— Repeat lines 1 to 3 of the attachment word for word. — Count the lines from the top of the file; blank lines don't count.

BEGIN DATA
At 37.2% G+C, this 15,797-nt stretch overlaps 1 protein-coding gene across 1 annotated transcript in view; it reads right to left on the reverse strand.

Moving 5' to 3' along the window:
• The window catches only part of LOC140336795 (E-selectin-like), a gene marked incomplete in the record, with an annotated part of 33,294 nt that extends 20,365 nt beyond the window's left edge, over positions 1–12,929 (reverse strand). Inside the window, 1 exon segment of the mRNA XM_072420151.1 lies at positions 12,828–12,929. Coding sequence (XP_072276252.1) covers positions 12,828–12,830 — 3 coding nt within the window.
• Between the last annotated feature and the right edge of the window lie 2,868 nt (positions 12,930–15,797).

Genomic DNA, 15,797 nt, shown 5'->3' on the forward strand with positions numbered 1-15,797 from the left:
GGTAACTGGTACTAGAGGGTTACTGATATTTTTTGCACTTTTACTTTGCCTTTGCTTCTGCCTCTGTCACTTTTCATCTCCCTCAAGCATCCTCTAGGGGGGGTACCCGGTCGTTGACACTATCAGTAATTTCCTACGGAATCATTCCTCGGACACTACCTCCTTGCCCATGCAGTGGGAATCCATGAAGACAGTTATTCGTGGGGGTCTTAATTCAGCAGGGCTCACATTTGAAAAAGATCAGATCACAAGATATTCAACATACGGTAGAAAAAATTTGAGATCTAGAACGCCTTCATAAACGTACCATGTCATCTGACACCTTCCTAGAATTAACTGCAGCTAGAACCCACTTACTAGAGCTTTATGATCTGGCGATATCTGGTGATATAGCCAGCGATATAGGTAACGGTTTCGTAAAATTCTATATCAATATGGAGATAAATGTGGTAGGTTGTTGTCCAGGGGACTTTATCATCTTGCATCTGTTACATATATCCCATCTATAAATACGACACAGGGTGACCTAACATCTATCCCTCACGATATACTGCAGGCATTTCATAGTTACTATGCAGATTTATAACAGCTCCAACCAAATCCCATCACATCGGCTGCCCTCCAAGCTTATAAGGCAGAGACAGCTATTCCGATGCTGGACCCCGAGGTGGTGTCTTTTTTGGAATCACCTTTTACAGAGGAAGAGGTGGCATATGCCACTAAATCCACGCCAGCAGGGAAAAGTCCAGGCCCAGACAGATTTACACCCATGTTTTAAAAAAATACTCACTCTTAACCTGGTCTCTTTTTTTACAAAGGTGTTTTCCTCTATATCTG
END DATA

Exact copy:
At 37.2% G+C, this 15,797-nt stretch overlaps 1 protein-coding gene across 1 annotated transcript in view; it reads right to left on the reverse strand.

Moving 5' to 3' along the window:
• The window catches only part of LOC140336795 (E-selectin-like), a gene marked incomplete in the record, with an annotated part of 33,294 nt that extends 20,365 nt beyond the window's left edge, over positions 1–12,929 (reverse strand). Inside the window, 1 exon segment of the mRNA XM_072420151.1 lies at positions 12,828–12,929. Coding sequence (XP_072276252.1) covers positions 12,828–12,830 — 3 coding nt within the window.